The Silence by Auguste Préault (1809-1879)
What is this figure of undefined age and uncertain sex? Is it Death, the Parca who cut the thread to life, one of the Mothers who, from the depth of the Hades, watches over the seeds of future creations? (…). Towards which invisible horizon does this empty gaze watch; which dream or thought haunts this somnolent forehead? (…) One does not know; but this impassible head, sinister and mysterious, has the appearance of Death itself; it horrifies, immobilizes and stupefies. These words, written by Théophile Gautier when Auguste Préault unveils the Silence at the Salon in 1849, confirm the impact this work had. The work, immediately promoted as an icon of Romanticism, personalizes artistic modernity in the middle of the 19th century. « The romantic movement has been represented by Victor Hugo in poetry, by Delacroix in painting, and by Berlioz in music; Auguste Préault transported it into sculpture. »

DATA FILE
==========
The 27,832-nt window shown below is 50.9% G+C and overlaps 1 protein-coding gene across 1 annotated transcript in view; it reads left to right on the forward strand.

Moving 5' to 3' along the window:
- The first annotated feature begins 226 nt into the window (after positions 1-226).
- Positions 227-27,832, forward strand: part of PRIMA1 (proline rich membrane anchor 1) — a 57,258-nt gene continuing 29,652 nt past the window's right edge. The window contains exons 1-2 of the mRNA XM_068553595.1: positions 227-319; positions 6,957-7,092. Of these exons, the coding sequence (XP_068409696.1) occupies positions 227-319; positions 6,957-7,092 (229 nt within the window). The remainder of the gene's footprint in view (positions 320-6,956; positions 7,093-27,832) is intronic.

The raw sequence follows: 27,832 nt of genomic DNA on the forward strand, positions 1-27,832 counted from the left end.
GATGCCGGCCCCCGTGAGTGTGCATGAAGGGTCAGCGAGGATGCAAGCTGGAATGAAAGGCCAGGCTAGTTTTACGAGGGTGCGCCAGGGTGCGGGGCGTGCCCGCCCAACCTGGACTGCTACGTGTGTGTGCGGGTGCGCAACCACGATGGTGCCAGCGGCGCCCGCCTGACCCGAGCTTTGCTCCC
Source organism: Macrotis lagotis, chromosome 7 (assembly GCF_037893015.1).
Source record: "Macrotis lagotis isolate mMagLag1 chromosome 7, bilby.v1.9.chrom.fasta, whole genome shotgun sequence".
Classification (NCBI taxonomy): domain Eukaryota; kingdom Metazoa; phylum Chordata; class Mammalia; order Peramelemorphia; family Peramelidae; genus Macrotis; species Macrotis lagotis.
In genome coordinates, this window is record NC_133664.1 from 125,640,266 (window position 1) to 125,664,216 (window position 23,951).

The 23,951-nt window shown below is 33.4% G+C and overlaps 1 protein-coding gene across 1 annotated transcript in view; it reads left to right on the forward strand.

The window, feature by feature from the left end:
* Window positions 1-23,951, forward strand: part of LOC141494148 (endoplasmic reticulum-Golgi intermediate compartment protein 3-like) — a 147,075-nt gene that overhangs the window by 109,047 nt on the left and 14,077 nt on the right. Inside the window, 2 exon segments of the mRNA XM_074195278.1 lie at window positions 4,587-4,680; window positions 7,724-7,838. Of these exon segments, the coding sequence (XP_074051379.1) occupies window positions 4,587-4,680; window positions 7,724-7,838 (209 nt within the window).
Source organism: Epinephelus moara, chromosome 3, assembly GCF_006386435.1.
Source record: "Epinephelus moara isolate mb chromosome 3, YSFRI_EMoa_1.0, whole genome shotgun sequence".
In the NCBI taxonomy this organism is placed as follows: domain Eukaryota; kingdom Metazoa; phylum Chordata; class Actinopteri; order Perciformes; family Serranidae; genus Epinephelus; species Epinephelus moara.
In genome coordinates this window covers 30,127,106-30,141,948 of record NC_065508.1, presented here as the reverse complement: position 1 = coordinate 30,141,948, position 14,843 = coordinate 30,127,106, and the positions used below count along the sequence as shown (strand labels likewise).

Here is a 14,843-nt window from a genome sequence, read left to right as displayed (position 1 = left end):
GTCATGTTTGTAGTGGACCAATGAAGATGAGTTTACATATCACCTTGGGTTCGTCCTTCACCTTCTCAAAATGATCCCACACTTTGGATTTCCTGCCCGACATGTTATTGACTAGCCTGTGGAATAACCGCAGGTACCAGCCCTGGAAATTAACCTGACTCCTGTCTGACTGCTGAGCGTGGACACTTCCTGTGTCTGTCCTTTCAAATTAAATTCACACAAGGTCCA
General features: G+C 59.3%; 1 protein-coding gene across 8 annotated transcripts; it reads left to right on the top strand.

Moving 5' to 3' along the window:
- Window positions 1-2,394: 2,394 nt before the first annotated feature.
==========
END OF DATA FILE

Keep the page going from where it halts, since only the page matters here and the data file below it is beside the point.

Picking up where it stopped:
Draped in a shroud, this face flaunts a melancholic and tragic mask. A hand comes out from under the fabric placing a finger on the mouth, commanding silence and secrecy, as well as respect for the departed and the mystery of the afterlife. A play of light and shadow skillfully ads a dramatic dimension to the scene. This work was commissioned to Préault in 1842 for the grave site of Jacob Roblès at the Père-Lachaise, a renowned Parisian cemetery. Préault seemingly met the Roblès family through his friend and poet Alphonse de Lamartine ; a preparatory drawing is conserved at the musée des beaux-arts in Rouen.
Presented under the title of « Funereal mask (Masque funéraire) », Silence became a work of art in itself cultivating the mystery of its implication. Described in 1843 as a «Sybil of Death (Sybille de la mort) » by Charles Alexandre – who perceived Michelangelo’s inspiration in both the work of Préault and Füssli, Silence is an interpretation that impresses visitors and definitively establishes the prestige of Préault.
In response to the enthusiasm of visitors, Préault produces two other bronzes now conserved in museums, as well as approximately ten plaster versions. Of the eleven pieces recorded in the catalogue raisonné of the artist, nine are now conserved in museums. Only two remain in private hands: the one we are presenting here and another not yet localized.